Coffee just the way you like it

Could NIR spectroscopy help to transform the entire coffee market? At the moment, coffee drinkers have a limited choice of coffee types, either normal or decaffeinated. But what if you could chose the exact concentration of caffeine in your coffee: a high-caffeine coffee to ward off that post-lunch slump and a low-caffeine coffee after dinner, enough to prevent you falling asleep on the sofa but not enough to keep you awake all night. That is the enticing prospect offered by the finding that NIR spectroscopy can determine the caffeine concentration of individual coffee beans.

At the moment, you average cup of coffee is made from beans with a variety of different caffeine concentrations. Thus, although blends of coffee can differ in their strengths, this difference is fairly broad. Furthermore, decaffeinated coffee is produced by removing all the caffeine by chemical extraction, meaning it’s an all or nothing process.

When a team of food scientists from the University of Queensland in Australia, led by Glen Fox, tested the caffeine concentration in the beans from 27 commercially-available coffees using high performance liquid chromatography (HPLC), they found that the concentration varied from 10.6mg/g to 19.9mg/g. They also tested beans from a decaffeinated coffee, which had a concentration of just 0.01mg/g. This means that you either have to drink coffee with a caffeine concentration of around 15mg/g or with essentially no caffeine whatsoever, nothing in between.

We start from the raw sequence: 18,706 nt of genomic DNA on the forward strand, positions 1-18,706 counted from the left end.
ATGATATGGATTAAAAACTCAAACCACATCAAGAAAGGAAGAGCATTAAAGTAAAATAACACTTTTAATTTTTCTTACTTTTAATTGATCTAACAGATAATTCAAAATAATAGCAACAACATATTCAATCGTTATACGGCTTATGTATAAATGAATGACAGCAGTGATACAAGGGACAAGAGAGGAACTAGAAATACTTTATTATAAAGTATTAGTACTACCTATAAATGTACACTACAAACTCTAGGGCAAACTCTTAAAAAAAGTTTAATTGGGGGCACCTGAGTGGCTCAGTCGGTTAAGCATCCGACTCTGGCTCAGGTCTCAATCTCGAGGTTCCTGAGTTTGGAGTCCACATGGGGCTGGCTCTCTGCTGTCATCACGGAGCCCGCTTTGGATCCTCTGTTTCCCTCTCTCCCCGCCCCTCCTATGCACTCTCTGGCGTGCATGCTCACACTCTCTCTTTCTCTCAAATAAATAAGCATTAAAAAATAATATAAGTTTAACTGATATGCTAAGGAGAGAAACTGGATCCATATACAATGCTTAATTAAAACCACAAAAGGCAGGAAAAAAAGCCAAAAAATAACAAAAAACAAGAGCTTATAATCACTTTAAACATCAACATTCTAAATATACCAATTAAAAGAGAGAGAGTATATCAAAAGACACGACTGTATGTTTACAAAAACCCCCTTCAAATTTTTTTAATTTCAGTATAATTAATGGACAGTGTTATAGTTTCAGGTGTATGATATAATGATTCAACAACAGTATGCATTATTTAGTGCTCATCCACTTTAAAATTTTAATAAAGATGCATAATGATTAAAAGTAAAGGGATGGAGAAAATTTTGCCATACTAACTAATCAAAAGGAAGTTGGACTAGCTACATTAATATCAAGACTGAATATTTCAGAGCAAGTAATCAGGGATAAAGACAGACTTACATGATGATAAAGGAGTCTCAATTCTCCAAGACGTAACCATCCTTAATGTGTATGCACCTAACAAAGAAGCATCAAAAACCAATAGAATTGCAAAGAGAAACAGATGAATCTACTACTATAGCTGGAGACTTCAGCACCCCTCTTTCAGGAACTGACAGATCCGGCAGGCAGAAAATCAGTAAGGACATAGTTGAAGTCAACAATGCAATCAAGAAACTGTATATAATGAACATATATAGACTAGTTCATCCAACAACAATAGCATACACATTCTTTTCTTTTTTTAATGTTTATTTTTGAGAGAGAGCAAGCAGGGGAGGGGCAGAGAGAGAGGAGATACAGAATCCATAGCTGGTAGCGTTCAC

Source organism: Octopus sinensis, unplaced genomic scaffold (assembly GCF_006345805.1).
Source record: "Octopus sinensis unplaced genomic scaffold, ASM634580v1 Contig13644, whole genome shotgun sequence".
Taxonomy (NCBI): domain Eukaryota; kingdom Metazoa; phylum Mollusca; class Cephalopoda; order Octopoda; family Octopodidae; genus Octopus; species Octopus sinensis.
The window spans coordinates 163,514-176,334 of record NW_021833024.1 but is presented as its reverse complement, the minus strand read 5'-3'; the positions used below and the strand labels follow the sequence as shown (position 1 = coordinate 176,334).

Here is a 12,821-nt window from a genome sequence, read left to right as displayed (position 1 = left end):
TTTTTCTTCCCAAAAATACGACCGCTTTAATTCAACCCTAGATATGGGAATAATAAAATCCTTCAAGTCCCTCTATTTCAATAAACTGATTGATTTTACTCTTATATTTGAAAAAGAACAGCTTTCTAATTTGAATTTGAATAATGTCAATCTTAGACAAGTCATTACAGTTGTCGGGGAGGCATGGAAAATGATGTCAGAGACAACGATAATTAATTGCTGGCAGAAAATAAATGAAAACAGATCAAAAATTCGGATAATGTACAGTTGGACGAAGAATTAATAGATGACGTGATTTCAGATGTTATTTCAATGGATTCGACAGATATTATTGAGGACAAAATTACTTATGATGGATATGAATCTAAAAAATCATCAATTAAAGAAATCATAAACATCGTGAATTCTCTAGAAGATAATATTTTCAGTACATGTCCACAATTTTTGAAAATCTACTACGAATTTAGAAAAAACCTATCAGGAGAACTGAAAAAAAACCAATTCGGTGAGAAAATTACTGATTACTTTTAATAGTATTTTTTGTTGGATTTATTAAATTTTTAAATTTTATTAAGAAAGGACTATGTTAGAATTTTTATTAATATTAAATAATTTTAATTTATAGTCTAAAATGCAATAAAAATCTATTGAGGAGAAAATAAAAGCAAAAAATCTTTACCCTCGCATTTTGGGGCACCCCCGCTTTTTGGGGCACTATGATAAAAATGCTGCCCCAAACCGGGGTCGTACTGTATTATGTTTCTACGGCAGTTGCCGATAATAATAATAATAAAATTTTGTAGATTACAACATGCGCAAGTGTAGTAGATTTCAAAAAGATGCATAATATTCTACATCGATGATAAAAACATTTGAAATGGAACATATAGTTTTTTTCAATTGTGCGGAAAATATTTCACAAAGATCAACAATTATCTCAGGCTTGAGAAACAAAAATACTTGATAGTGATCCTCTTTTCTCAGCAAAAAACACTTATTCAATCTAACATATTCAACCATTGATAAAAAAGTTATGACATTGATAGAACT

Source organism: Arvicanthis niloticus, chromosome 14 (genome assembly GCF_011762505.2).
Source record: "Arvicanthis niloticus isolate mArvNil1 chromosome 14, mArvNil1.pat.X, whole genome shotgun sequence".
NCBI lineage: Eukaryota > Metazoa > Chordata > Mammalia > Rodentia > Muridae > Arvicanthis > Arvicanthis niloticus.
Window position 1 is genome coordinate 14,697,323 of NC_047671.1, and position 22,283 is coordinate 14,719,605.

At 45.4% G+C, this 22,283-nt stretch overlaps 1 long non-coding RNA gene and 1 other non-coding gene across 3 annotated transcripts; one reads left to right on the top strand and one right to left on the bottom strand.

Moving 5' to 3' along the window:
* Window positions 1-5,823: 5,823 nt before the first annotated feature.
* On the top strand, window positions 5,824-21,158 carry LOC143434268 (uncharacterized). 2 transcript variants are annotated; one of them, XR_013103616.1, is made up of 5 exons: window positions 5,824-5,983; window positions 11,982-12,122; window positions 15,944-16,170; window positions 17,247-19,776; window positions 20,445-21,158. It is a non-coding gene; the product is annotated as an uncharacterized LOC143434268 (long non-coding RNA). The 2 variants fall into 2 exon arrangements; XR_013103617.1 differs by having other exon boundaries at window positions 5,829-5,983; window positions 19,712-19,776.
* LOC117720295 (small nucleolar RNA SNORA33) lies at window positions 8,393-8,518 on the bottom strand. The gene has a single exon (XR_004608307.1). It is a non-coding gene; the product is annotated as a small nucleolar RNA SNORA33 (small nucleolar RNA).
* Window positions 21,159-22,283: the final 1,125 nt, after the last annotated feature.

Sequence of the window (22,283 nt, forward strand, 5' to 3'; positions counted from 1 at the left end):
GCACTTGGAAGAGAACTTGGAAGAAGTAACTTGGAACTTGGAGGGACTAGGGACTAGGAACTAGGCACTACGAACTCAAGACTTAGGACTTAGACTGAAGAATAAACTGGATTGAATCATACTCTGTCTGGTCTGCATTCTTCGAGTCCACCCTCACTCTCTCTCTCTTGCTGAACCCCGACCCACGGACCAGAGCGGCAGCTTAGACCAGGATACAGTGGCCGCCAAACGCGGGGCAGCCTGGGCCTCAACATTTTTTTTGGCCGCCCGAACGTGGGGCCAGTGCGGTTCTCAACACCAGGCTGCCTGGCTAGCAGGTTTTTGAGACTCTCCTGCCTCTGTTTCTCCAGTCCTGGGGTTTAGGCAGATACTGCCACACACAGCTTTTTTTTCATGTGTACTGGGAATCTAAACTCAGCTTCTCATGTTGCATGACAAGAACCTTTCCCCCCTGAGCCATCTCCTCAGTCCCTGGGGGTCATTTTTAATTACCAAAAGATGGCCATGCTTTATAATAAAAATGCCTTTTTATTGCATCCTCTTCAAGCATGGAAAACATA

Fox and his colleagues then analysed the beans with NIR spectroscopy, relating the spectral data to the concentrations measured by HPLC. This revealed that NIR spectroscopy can accurately determine the caffeine concentration in individual beans. Although other research groups have used NIR spectroscopy to determine caffeine concentrations in ground coffee, this is the first time it has been applied to individual beans.

In the paper on this work in the Journal of Agricultural and Food Chemistry, Fox says this finding raises the possibility of using NIR spectroscopy to segregate coffee beans according to their caffeine concentration. This would allow coffee to be produced from beans with similar caffeine concentrations, rather than from a wide variety of different concentrations. It could even allow the development of low-caffeine coffee produced from beans with naturally low levels of caffeine, negating the need to extract the caffeine chemically.

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